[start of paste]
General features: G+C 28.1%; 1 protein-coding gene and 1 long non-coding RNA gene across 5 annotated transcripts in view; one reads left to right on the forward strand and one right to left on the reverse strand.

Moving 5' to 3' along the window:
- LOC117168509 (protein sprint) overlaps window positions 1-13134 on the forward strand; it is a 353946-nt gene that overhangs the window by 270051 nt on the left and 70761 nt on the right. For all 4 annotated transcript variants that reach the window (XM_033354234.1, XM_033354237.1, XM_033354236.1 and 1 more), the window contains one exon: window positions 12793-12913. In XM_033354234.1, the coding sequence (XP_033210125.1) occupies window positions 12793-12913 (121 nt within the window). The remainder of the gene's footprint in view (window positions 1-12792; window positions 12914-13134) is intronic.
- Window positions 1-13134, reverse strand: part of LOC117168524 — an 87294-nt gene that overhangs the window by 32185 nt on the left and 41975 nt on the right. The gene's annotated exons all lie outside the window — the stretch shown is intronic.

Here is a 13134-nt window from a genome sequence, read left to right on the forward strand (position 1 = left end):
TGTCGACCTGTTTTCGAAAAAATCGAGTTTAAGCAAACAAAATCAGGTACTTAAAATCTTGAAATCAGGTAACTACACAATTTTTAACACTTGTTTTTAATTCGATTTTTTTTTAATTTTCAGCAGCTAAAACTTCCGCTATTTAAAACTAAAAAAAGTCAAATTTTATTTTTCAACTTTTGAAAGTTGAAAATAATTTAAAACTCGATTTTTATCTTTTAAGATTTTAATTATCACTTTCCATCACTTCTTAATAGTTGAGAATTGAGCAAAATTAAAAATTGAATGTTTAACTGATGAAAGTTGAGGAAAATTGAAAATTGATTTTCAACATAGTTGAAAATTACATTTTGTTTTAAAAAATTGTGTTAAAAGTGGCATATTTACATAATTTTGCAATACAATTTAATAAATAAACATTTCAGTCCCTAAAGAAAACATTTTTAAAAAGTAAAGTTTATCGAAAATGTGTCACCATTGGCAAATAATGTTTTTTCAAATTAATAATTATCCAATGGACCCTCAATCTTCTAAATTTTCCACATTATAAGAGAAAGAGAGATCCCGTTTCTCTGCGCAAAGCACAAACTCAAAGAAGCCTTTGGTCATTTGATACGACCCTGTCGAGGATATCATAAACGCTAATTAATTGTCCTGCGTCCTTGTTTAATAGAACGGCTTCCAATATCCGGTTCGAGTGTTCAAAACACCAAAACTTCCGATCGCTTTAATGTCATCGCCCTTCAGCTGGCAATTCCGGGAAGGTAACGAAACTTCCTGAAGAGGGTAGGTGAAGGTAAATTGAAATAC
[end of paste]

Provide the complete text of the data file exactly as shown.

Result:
General features: G+C 28.1%; 1 protein-coding gene and 1 long non-coding RNA gene across 5 annotated transcripts in view; one reads left to right on the forward strand and one right to left on the reverse strand.

Moving 5' to 3' along the window:
- LOC117168509 (protein sprint) overlaps window positions 1-13134 on the forward strand; it is a 353946-nt gene that overhangs the window by 270051 nt on the left and 70761 nt on the right. For all 4 annotated transcript variants that reach the window (XM_033354234.1, XM_033354237.1, XM_033354236.1 and 1 more), the window contains one exon: window positions 12793-12913. In XM_033354234.1, the coding sequence (XP_033210125.1) occupies window positions 12793-12913 (121 nt within the window). The remainder of the gene's footprint in view (window positions 1-12792; window positions 12914-13134) is intronic.
- Window positions 1-13134, reverse strand: part of LOC117168524 — an 87294-nt gene that overhangs the window by 32185 nt on the left and 41975 nt on the right. The gene's annotated exons all lie outside the window — the stretch shown is intronic.

Here is a 13134-nt window from a genome sequence, read left to right on the forward strand (position 1 = left end):
TGTCGACCTGTTTTCGAAAAAATCGAGTTTAAGCAAACAAAATCAGGTACTTAAAATCTTGAAATCAGGTAACTACACAATTTTTAACACTTGTTTTTAATTCGATTTTTTTTTAATTTTCAGCAGCTAAAACTTCCGCTATTTAAAACTAAAAAAAGTCAAATTTTATTTTTCAACTTTTGAAAGTTGAAAATAATTTAAAACTCGATTTTTATCTTTTAAGATTTTAATTATCACTTTCCATCACTTCTTAATAGTTGAGAATTGAGCAAAATTAAAAATTGAATGTTTAACTGATGAAAGTTGAGGAAAATTGAAAATTGATTTTCAACATAGTTGAAAATTACATTTTGTTTTAAAAAATTGTGTTAAAAGTGGCATATTTACATAATTTTGCAATACAATTTAATAAATAAACATTTCAGTCCCTAAAGAAAACATTTTTAAAAAGTAAAGTTTATCGAAAATGTGTCACCATTGGCAAATAATGTTTTTTCAAATTAATAATTATCCAATGGACCCTCAATCTTCTAAATTTTCCACATTATAAGAGAAAGAGAGATCCCGTTTCTCTGCGCAAAGCACAAACTCAAAGAAGCCTTTGGTCATTTGATACGACCCTGTCGAGGATATCATAAACGCTAATTAATTGTCCTGCGTCCTTGTTTAATAGAACGGCTTCCAATATCCGGTTCGAGTGTTCAAAACACCAAAACTTCCGATCGCTTTAATGTCATCGCCCTTCAGCTGGCAATTCCGGGAAGGTAACGAAACTTCCTGAAGAGGGTAGGTGAAGGTAAATTGAAATAC